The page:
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Chris Harman

Romania’s Ceausescu

(November 1973)

From International Socialism (1st series), No.64, Mid-November 1973, p.32.
Transcribed & marked up by Einde O’ Callaghan for the Encyclopaedia of Trotskyism On-Line (ETOL).

Nicolae Ceausescu, The Man, His Ideas and his Socialist Achievements
presented by Stan Newens
Spokesman Books, 75p.

Romania’s Ceausescu
Donald Catchlove
Abacus Press, £2.50.

ONCE THERE WAS Stalin. For a certain breed of leftist, socialist activity consisted in bathing in his reflected glory, devouring his words, parading his portrait. The cult received a massive blow after the demise of ‘the greatest leader, sublime strategist of all times and nations’. But it was not destroyed. Instead, it split amoeba-like into, a dozen sub-cults. Mao, Hoxha, Khrushchev, Gomulka, Tito, Togliatti, Ben Bella, Castro, all found their devotees. Now it seems, it is the turn of Ceausescu.

The latest addition to the list of devotees is the publishing house in Nottingham usually associated with the Institute for Workers’ Control. The fact that there is no workers’ control in Romania would hardly bother people whose main aim for a long time has been to hob-nob with the general secretary of the TGWU (elected for life) and to provide a platform for Wedgwood Benn, who doled out so much largesse for big business during the last Labour Government.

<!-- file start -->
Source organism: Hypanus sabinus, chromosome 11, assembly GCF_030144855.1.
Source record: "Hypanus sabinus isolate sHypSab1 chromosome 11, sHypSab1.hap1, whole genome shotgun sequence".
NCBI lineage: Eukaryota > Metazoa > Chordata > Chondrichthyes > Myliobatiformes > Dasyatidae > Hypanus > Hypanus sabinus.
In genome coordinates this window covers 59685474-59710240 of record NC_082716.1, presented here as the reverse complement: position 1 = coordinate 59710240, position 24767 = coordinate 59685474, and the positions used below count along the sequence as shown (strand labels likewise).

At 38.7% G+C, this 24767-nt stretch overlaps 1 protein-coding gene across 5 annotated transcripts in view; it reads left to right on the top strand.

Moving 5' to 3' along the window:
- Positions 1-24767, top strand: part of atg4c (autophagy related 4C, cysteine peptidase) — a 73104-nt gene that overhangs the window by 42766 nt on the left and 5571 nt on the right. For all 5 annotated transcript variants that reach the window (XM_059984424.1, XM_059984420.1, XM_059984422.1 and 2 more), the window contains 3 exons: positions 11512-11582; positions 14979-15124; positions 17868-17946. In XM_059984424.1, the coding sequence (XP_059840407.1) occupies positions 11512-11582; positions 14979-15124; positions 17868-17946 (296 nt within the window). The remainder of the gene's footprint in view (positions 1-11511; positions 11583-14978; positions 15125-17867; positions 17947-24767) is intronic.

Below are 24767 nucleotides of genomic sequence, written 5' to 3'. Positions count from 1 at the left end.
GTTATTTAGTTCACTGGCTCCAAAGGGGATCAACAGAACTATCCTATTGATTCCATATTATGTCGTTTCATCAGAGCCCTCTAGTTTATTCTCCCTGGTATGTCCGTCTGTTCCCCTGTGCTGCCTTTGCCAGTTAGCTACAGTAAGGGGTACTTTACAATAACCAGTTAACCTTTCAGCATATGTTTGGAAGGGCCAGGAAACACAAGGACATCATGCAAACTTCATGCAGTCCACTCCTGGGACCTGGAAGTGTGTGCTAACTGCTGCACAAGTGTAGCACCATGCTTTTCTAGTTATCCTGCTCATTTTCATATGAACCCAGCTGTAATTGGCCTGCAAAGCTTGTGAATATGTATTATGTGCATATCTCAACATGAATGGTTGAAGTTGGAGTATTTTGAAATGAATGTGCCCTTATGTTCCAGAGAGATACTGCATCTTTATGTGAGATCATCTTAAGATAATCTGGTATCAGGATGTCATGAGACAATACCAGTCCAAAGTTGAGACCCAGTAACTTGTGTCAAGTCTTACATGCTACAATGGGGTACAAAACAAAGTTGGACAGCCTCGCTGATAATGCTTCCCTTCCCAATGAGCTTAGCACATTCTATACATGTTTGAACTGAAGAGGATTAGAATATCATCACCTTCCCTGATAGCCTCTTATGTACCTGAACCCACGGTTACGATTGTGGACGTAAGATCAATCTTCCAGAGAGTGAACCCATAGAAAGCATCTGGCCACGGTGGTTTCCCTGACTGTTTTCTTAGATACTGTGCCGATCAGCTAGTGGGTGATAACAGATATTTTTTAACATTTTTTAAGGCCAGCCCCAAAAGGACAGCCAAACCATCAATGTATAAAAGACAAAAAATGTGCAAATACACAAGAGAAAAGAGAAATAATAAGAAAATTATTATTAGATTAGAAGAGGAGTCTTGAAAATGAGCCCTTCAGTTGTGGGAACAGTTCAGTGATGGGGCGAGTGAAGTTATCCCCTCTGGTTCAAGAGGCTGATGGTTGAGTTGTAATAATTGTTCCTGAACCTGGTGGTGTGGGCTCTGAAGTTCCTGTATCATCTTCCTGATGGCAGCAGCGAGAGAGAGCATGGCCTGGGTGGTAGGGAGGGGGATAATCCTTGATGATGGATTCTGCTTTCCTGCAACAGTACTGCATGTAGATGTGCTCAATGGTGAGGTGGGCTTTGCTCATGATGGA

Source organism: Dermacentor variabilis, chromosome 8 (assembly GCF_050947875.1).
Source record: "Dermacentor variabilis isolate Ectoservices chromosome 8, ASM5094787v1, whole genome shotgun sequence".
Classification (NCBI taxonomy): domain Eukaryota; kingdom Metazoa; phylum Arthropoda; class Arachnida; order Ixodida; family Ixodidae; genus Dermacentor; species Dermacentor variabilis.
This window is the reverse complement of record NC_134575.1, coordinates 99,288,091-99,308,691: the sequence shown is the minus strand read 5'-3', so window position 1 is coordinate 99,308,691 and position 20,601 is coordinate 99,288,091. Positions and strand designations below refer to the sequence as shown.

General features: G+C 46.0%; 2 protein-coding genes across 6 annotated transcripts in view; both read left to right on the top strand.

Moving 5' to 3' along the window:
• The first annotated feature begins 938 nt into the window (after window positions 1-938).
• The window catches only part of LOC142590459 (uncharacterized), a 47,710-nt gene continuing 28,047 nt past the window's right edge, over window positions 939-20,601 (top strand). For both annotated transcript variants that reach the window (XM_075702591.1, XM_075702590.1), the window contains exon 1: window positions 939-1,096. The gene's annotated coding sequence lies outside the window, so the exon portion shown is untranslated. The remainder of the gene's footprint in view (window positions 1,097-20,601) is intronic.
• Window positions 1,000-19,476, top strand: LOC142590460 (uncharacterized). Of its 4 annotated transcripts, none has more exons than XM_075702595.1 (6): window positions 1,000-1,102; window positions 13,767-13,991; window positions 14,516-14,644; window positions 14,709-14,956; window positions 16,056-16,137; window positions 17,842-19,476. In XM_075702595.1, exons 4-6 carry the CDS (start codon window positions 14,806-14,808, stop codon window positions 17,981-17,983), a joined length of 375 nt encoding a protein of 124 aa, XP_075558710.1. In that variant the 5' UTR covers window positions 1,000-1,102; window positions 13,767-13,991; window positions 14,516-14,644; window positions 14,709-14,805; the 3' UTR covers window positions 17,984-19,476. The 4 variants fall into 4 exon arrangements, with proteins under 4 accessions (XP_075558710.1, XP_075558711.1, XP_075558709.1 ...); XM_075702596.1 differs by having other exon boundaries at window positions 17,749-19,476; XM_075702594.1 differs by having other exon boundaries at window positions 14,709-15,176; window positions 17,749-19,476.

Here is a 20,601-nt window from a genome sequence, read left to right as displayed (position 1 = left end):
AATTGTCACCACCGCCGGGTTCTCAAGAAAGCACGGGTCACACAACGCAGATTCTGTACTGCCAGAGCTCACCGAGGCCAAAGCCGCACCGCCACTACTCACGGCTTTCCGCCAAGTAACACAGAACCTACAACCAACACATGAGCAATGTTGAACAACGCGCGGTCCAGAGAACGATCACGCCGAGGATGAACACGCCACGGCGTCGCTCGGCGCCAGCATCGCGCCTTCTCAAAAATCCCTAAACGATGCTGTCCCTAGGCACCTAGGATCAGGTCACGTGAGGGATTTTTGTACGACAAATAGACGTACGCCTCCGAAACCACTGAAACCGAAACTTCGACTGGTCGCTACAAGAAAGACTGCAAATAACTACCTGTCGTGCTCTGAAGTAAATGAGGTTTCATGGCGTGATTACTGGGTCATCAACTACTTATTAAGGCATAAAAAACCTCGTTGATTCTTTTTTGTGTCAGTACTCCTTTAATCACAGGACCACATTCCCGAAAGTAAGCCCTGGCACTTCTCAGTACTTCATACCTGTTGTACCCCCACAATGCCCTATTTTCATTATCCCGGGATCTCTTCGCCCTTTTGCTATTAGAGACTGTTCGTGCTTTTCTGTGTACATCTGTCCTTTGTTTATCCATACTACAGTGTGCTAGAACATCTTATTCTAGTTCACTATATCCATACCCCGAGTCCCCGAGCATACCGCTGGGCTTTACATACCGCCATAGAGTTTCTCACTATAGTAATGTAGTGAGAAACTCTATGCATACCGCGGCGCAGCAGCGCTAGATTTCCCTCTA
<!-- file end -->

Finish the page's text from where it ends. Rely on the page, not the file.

The blurb to Newens’ book assures us that ‘readers will learn something of the struggles and achievements of the Romanian people’. Newens himself tells us that ‘Romania under Ceauseseu is the model of a Communist country which is both socialist and fully independent.’

Most of the book is made up of speeches by the hero. The tedium is only occasionally relieved when, inadvertently, some truths about the real nature of Romanian society are let out. So, while on page 87 the former party leader, Gheorgiu Dej, is called ‘the outstanding militant of our party and the international Communist movement’ and a few pages later it is admitted that he ‘initiated and sponsored ... many abuses, grave cases of repression of some party and state officials’, including the leading Communist, Patrascanu. In other words, he was a mass murderer.

After such drivel, it was a relief to turn to the other book. Superficially, it looked even worse than Newens’ hack apologetics. There are over-sized pictures of the hero on almost every other page. But the author does throw some light on the real development of Romania, though the analysis could never be said to be profound.

He mentions, for instance, the way the Communist Party grew from 2,000 members in 1944 when the Russian army entered the country to 300,000 a year later ‘by welcoming anybody and everybody, including former members of the fascist Iron Guard’. (By contrast, Newens reprints without comment Ceausescu’s claim that the underground party had had ‘tens of thousands of members and sympathisers’.)

He also points out that ‘the party today makes great play of the 400 million dollars lost to the Germans, but this is less than a third of what is purported to have been taken by the Russians from September 1944 to June 1948.’ There is some account of the economic origins of the split between Romania and Russia, from the use of ‘Joint companies’ to exploit Romania in the early 1950s to the attempt by the Russians to block the huge Galati investment project in the early 1960s.

However, to say that Catchlove’s book is better than Newens’ is not to say much. The interested reader will have to look elsewhere for a serious account of the Romanian variant of state capitalism.

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Last updated: 13.2.2008